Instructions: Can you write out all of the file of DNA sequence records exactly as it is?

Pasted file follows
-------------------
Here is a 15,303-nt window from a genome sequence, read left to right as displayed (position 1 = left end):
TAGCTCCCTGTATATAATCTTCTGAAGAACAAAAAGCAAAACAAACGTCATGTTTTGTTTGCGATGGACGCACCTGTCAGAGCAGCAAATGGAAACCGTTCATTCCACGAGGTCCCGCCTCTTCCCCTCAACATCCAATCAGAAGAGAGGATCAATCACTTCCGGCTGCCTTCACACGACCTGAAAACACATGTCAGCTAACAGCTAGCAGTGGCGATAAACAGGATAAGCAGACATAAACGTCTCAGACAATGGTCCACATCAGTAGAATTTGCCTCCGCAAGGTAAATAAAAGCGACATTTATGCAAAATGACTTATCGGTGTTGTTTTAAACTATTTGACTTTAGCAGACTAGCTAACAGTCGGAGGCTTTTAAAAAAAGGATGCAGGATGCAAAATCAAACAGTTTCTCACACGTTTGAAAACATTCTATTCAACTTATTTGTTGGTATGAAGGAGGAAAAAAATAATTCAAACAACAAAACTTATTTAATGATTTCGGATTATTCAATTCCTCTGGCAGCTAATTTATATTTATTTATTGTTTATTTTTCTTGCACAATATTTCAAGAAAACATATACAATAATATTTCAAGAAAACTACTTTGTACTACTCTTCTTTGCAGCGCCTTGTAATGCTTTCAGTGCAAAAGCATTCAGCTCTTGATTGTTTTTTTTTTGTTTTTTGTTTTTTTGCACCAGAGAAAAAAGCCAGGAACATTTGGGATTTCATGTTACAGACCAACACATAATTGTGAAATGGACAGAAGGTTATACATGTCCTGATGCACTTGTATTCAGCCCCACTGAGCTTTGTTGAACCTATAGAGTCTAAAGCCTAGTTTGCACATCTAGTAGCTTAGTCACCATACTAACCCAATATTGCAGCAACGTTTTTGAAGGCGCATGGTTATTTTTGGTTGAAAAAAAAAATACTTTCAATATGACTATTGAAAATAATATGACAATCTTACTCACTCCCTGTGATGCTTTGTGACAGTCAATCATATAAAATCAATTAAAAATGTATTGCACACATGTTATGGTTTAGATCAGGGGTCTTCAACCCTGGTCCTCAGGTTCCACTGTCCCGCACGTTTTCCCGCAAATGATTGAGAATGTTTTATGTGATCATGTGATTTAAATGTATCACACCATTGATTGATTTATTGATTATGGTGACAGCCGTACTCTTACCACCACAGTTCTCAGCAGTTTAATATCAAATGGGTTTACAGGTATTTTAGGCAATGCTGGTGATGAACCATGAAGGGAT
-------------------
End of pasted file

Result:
Here is a 15,303-nt window from a genome sequence, read left to right as displayed (position 1 = left end):
TAGCTCCCTGTATATAATCTTCTGAAGAACAAAAAGCAAAACAAACGTCATGTTTTGTTTGCGATGGACGCACCTGTCAGAGCAGCAAATGGAAACCGTTCATTCCACGAGGTCCCGCCTCTTCCCCTCAACATCCAATCAGAAGAGAGGATCAATCACTTCCGGCTGCCTTCACACGACCTGAAAACACATGTCAGCTAACAGCTAGCAGTGGCGATAAACAGGATAAGCAGACATAAACGTCTCAGACAATGGTCCACATCAGTAGAATTTGCCTCCGCAAGGTAAATAAAAGCGACATTTATGCAAAATGACTTATCGGTGTTGTTTTAAACTATTTGACTTTAGCAGACTAGCTAACAGTCGGAGGCTTTTAAAAAAAGGATGCAGGATGCAAAATCAAACAGTTTCTCACACGTTTGAAAACATTCTATTCAACTTATTTGTTGGTATGAAGGAGGAAAAAAATAATTCAAACAACAAAACTTATTTAATGATTTCGGATTATTCAATTCCTCTGGCAGCTAATTTATATTTATTTATTGTTTATTTTTCTTGCACAATATTTCAAGAAAACATATACAATAATATTTCAAGAAAACTACTTTGTACTACTCTTCTTTGCAGCGCCTTGTAATGCTTTCAGTGCAAAAGCATTCAGCTCTTGATTGTTTTTTTTTTGTTTTTTGTTTTTTTGCACCAGAGAAAAAAGCCAGGAACATTTGGGATTTCATGTTACAGACCAACACATAATTGTGAAATGGACAGAAGGTTATACATGTCCTGATGCACTTGTATTCAGCCCCACTGAGCTTTGTTGAACCTATAGAGTCTAAAGCCTAGTTTGCACATCTAGTAGCTTAGTCACCATACTAACCCAATATTGCAGCAACGTTTTTGAAGGCGCATGGTTATTTTTGGTTGAAAAAAAAAATACTTTCAATATGACTATTGAAAATAATATGACAATCTTACTCACTCCCTGTGATGCTTTGTGACAGTCAATCATATAAAATCAATTAAAAATGTATTGCACACATGTTATGGTTTAGATCAGGGGTCTTCAACCCTGGTCCTCAGGTTCCACTGTCCCGCACGTTTTCCCGCAAATGATTGAGAATGTTTTATGTGATCATGTGATTTAAATGTATCACACCATTGATTGATTTATTGATTATGGTGACAGCCGTACTCTTACCACCACAGTTCTCAGCAGTTTAATATCAAATGGGTTTACAGGTATTTTAGGCAATGCTGGTGATGAACCATGAAGGGAT